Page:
Lionel went to his room and quietly fumed, bringing on a headache that pulsated through his whole body. But he relented and everyday he faced the battle with his failing body, dragging himself outside. He kept telling himself maybe he’d see the Lamborghini again – it was pretty much all that kept him going. Dutifully, he would report his sightings to Zane. He tried to describe the little birds in the trees and the hot concrete roads but his heart wasn’t in it. He resorted to memorising passages from poems and novels to please his brother. The look on Zane’s face when Lionel read him some Walt Whitman was priceless. “The qualities of a tree, so innocent and harmless, yet so savage.” That was his favourite line and he asked Lionel to repeat it several times. Zane must have suspected what was going on yet he was reluctant to question Lionel – it was as if he had given up and was happy to be caught in the illusion. But Lionel’s lies only confirmed to him that his own life was futile, his wretched limbs dragging him towards the floor with a force more powerful than gravity, proving he couldn’t come close to matching the fantasy world he’d created for Zane.

One day, talking to Rufus who was surrounded by his dogs like some kind of urban goat herder, the sun beat down harder than ever and Lionel was on the verge of screaming at Rufus and his stinking animals, “Give me some room!” But he stifled his rage, fighting his instincts like he always did and listened to Rufus grumble.

“I have a lot in common with you Lionel, more than you could ever suspect, because sometimes things are not always visible are they, huh? What maketh the man? Because I too had problems walking due to my joints. Fortunately, it passed. Your situation is worse but the principle is the same – cherish every moment of your life like it was your last.”

Lionel’s body began to twitch and shudder in a frenzy. A fearsome rage welled up inside him, from his gut, moving upwards through his chest until he had to shout the words, “Can’t you just leave me alone!?”

At that moment Lionel heard a rumbling from down the street. It was the Lamborghini in all its raging glory and it seemed to float along the road, unbound by physical limitations and then it appeared by his side – clean, immaculate.

However, the car’s presence sent Rufus’ dogs wild and they hissed and snarled, turning their wrath on Lionel who tried his best to fend them off with his sticks while balancing his back on a sycamore tree. Hurt by Lionel’s comment, Rufus refused to calm his dogs down and as the animals’ bodies writhed amongst each other like a bucket of worms, they became more vicious. By now the Lamborghini was long gone but the dogs’ fervour was undiminished and they mauled Lionel’s t-shirt and savaged his orthopaedic shoes. They had stolen his sticks and sunk their teeth into them, shaking them as if they were rag dolls.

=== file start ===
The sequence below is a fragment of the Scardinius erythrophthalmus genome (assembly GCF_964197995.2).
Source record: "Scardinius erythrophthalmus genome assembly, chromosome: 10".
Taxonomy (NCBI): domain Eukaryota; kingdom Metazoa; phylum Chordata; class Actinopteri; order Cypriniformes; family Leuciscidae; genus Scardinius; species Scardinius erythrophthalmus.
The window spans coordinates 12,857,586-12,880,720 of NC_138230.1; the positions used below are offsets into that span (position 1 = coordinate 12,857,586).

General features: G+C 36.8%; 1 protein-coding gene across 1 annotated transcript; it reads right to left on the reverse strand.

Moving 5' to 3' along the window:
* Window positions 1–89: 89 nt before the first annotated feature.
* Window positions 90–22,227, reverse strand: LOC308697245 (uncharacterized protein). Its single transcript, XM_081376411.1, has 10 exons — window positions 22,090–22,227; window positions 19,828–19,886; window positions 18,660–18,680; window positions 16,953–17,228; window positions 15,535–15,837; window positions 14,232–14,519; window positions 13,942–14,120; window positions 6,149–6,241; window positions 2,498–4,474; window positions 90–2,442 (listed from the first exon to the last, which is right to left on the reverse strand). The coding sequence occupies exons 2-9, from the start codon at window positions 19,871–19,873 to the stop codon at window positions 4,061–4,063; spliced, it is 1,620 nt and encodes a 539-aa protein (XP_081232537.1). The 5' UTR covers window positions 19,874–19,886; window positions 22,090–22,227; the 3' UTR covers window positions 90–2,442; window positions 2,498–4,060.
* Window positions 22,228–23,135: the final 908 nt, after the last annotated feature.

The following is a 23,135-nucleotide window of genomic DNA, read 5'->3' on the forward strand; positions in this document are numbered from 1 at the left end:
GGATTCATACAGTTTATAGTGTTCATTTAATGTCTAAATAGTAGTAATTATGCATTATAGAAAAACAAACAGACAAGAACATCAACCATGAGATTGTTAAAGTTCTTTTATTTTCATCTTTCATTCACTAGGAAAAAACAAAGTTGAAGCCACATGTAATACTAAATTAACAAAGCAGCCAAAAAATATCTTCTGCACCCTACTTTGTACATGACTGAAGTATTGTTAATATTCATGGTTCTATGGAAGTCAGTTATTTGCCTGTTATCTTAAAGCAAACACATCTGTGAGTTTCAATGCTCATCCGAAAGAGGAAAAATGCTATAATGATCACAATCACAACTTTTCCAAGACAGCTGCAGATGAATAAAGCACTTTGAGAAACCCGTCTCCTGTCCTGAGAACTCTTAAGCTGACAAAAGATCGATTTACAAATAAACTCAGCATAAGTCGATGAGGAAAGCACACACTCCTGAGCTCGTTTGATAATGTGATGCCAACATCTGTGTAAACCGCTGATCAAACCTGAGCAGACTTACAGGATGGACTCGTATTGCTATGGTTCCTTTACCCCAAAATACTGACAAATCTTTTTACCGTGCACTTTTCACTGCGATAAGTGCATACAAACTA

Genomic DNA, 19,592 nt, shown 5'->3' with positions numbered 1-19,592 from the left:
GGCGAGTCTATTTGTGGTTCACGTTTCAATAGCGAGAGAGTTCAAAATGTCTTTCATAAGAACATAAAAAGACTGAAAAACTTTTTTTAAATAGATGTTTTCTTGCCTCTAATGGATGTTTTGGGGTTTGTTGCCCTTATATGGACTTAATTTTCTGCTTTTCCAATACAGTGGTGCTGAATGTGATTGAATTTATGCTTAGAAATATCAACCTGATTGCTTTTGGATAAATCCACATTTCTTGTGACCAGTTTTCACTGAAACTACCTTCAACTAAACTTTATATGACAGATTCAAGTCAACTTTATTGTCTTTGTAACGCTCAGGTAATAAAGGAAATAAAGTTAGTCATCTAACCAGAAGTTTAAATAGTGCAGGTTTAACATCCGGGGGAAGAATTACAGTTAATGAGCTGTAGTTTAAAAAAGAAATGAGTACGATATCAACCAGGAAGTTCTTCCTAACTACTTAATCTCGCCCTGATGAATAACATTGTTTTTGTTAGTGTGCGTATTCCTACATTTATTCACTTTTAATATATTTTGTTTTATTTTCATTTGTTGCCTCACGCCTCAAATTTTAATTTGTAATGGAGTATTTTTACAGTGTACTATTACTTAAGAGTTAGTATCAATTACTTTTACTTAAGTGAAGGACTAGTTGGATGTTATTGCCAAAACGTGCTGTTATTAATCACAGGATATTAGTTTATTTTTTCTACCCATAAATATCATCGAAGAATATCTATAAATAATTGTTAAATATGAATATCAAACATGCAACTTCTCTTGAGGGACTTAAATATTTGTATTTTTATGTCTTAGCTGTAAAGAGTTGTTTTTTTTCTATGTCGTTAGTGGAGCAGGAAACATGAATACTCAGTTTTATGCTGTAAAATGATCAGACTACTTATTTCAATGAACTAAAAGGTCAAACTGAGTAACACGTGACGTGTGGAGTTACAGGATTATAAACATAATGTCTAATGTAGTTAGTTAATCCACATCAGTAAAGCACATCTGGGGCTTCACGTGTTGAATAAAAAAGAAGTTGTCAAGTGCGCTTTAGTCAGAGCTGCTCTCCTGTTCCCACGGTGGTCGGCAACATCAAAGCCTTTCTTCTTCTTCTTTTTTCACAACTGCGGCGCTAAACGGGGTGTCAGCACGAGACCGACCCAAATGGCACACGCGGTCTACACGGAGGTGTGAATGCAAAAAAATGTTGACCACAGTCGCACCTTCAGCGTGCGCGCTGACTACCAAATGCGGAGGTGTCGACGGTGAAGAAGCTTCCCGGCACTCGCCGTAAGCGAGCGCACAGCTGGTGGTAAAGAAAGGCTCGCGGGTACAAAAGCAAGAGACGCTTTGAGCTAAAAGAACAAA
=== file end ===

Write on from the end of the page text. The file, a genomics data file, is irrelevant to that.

A van door slid open with a groan and then a thud.

“Come on, get in,” said a languid voice from within the darkness of the vehicle. He could just about make out a girl whose earlobe was being sucked by a boy in acrylic paint-splattered dungarees. She swigged from a bottle of Pinot Grigio, a drum kit and some amps stacked to the side. The girl beckoned him with a movement of her finger and a sinister leer. The choice was clear; either get clawed to death by the dogs or join The Voyagers to who knows where?

So, he allowed a couple of the band to drag him to safety. He was terrified – he had no crutches and everyone was silent. He didn’t dare ask where they were going. Maybe this is what Zane meant by truly living? For once, as Lionel knocked back some wine, his bruised legs beginning to feel a soothing numbness, he watched as trees dashed by, experiencing a thrill like no other and despite the fact Zane would freak out, he knew if all else failed he could calm his brother’s worries by weaving a sublime story – a wild tale to spark the imagination – when he finally got home.

Tim Frank

Image by Eduardo RS from Pixabay 

4 thoughts on “Counting Leaves by Tim Frank”

  1. Hi Tim,
    This is quite a strange story. But strange is good!
    I feel as if there is something deep in the words but I can’t quite grasp what it is.
    I know about living life and experiencing what you can, but I still feel that there is something else in this.
    The whole point though, this doesn’t put me off the story, it makes me want to keep reading and find what I’m looking for.
    Interesting and thought provoking.
    All the very best my friend.
    Hugh

    Like

  2. I get the impression that this is just A Day in the Life of Lionel. The process of singling out one person and putting *him under the light always uncovers a weirdo. I also get the impression that it is very easy to stop playing in the freeway if adventure comes along. Maybe that will happen for Lionel and the band. This is a good character piece even if that wasn’t the intent.

    (*That’s right, zir police, I used “her” last time. I alternate them. Then again I waste more time explaining that than I do by writing “his or her.” So I must do it for attention.)

    Liked by 1 person

  3. The brothers seem to have a strange and somewhat successful simbiotic relationship to help them get through the waning days of life’s voyage. Effective symbolism in the story gives it multiple layers.

    Like